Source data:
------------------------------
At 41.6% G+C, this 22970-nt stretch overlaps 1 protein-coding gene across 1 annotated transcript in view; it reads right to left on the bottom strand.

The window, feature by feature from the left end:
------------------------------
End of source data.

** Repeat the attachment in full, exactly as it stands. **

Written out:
At 41.6% G+C, this 22970-nt stretch overlaps 1 protein-coding gene across 1 annotated transcript in view; it reads right to left on the bottom strand.

The window, feature by feature from the left end: